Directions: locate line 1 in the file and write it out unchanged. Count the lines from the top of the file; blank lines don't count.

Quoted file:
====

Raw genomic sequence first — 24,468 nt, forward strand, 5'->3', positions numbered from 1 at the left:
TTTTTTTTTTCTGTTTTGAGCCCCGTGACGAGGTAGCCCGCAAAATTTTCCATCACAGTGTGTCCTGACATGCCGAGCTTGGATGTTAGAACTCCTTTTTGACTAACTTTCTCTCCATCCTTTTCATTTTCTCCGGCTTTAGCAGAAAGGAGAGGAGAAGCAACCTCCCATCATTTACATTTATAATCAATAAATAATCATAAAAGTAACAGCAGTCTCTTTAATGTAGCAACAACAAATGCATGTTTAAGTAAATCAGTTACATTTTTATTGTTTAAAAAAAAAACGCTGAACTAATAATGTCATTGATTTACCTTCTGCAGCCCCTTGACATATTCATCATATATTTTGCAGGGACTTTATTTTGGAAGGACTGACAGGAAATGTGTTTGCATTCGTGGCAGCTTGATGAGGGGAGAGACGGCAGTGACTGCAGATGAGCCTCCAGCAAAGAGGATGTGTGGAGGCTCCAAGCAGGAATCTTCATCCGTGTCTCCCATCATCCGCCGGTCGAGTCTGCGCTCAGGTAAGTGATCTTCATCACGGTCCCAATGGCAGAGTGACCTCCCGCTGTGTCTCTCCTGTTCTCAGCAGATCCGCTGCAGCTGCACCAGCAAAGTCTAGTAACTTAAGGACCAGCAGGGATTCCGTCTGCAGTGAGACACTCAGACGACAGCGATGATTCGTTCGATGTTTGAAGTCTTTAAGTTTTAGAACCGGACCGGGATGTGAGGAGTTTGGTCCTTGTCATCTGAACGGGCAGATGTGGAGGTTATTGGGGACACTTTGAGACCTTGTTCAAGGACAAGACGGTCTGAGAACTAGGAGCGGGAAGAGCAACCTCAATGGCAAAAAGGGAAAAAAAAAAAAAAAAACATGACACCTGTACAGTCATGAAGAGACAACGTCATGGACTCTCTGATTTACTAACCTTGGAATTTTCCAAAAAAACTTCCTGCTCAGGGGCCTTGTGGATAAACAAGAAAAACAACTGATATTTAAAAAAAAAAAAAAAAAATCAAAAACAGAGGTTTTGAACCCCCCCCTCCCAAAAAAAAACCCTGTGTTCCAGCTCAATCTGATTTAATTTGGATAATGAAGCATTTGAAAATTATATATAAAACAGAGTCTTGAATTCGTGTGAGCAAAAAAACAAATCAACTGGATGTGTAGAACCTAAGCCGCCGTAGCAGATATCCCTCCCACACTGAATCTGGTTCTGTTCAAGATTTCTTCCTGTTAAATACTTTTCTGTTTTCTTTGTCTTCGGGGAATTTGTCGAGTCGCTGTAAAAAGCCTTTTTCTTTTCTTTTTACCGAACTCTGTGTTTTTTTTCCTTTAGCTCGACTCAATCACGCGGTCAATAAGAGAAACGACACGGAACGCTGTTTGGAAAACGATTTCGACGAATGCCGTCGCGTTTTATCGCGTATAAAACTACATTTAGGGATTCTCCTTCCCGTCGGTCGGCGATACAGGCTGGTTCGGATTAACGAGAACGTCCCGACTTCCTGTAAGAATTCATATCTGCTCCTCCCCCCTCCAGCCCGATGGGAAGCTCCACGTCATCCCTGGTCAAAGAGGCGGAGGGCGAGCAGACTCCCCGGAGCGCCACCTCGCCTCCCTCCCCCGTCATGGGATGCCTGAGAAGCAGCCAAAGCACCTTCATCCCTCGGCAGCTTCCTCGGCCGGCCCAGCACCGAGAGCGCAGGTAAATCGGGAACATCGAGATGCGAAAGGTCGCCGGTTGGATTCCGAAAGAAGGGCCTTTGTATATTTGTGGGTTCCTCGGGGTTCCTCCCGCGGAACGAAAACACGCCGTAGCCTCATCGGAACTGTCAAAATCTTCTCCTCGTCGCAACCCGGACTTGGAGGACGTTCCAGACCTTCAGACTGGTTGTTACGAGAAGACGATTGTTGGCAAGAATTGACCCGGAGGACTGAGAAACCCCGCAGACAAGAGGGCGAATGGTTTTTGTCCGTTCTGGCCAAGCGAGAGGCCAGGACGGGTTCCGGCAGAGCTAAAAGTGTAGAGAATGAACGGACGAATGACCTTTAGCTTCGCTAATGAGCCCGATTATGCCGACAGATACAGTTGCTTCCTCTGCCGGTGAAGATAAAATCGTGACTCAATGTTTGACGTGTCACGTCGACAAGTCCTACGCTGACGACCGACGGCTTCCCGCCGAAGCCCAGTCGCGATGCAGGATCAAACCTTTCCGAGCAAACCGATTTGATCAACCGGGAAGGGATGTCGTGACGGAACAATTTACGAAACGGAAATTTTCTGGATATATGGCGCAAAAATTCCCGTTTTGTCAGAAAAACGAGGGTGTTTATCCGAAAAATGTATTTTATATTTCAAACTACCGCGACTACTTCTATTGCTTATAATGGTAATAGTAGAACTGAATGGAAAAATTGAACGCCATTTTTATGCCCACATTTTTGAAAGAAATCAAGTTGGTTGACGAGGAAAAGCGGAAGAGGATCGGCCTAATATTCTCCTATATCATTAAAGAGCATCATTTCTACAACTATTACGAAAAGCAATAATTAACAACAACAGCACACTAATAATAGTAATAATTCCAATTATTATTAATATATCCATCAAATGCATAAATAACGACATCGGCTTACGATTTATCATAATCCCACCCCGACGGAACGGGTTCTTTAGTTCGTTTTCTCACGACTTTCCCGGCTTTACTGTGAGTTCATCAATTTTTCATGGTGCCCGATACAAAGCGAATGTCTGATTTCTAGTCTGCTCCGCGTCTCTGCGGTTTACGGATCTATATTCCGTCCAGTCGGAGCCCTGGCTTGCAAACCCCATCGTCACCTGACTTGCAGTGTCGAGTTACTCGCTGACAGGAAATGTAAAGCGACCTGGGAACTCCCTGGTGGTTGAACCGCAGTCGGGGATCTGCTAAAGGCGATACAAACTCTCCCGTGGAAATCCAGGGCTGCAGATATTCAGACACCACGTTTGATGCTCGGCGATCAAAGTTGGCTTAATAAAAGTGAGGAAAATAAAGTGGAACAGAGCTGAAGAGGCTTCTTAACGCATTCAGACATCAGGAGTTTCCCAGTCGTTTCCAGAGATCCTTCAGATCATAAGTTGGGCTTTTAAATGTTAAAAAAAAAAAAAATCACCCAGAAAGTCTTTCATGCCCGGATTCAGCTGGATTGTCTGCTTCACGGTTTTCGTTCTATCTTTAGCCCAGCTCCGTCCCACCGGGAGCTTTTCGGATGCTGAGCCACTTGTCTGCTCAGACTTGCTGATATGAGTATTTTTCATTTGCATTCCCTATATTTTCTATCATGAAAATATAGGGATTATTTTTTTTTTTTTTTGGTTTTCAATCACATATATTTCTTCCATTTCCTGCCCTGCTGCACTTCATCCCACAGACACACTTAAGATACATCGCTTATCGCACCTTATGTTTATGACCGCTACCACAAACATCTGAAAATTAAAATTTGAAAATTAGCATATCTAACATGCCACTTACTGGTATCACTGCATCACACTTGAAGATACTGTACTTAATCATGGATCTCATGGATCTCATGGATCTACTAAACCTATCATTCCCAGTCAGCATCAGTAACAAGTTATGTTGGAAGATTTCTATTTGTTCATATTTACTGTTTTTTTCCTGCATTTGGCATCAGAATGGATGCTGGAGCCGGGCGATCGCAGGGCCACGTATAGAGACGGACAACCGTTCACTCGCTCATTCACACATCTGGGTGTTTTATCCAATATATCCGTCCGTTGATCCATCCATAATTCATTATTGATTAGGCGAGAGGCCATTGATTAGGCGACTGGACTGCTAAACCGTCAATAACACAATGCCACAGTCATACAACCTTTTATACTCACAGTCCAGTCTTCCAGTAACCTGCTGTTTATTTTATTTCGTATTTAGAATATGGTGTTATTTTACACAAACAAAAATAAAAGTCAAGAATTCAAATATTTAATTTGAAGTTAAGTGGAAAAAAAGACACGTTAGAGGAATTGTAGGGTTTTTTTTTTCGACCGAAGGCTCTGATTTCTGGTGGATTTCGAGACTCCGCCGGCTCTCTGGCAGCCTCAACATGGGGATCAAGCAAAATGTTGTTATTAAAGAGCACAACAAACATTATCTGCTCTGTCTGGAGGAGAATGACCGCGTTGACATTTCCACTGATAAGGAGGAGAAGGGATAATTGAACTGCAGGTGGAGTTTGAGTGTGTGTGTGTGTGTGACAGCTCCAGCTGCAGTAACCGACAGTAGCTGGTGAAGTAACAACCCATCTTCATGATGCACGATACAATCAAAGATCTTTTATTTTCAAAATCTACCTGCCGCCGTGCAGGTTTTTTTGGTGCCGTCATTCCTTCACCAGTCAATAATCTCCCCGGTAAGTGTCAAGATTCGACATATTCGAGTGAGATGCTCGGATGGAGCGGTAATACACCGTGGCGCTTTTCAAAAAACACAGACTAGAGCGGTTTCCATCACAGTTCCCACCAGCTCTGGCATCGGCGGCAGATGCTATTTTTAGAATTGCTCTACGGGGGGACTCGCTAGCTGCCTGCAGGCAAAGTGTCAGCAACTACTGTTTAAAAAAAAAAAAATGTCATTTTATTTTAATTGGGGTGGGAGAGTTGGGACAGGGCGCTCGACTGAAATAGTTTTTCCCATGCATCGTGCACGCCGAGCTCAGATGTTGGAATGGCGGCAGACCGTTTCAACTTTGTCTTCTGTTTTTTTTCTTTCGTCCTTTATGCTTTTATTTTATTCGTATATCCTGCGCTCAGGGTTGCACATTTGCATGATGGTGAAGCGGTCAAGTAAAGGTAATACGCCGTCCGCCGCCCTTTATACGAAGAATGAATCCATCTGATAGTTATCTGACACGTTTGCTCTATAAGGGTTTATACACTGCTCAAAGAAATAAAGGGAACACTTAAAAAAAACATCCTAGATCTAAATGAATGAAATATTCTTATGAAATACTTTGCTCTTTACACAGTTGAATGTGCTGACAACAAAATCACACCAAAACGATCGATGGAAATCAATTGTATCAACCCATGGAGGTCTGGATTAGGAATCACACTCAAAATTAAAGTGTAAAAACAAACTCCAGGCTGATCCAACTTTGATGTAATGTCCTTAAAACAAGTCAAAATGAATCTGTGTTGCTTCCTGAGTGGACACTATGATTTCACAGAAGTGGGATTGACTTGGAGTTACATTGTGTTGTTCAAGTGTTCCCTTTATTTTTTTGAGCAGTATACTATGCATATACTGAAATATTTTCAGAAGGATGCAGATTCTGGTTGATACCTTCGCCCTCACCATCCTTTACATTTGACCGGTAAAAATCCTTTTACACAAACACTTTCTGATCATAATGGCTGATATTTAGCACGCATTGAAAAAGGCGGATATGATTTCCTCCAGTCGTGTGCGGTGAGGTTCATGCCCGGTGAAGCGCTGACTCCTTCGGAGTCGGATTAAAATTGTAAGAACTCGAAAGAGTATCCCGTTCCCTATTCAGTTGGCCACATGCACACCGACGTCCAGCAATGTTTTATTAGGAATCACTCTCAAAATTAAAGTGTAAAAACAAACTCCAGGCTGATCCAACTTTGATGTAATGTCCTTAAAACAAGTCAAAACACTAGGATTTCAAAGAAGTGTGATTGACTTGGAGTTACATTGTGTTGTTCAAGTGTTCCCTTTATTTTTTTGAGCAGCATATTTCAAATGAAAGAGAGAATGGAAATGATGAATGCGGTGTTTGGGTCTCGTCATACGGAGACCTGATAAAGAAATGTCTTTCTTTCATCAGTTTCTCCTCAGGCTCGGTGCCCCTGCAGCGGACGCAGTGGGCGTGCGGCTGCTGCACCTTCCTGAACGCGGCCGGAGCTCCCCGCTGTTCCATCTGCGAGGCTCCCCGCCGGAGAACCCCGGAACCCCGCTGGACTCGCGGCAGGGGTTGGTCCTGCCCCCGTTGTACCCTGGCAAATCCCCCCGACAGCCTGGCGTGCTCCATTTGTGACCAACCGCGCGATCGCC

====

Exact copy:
Raw genomic sequence first — 24,468 nt, forward strand, 5'->3', positions numbered from 1 at the left: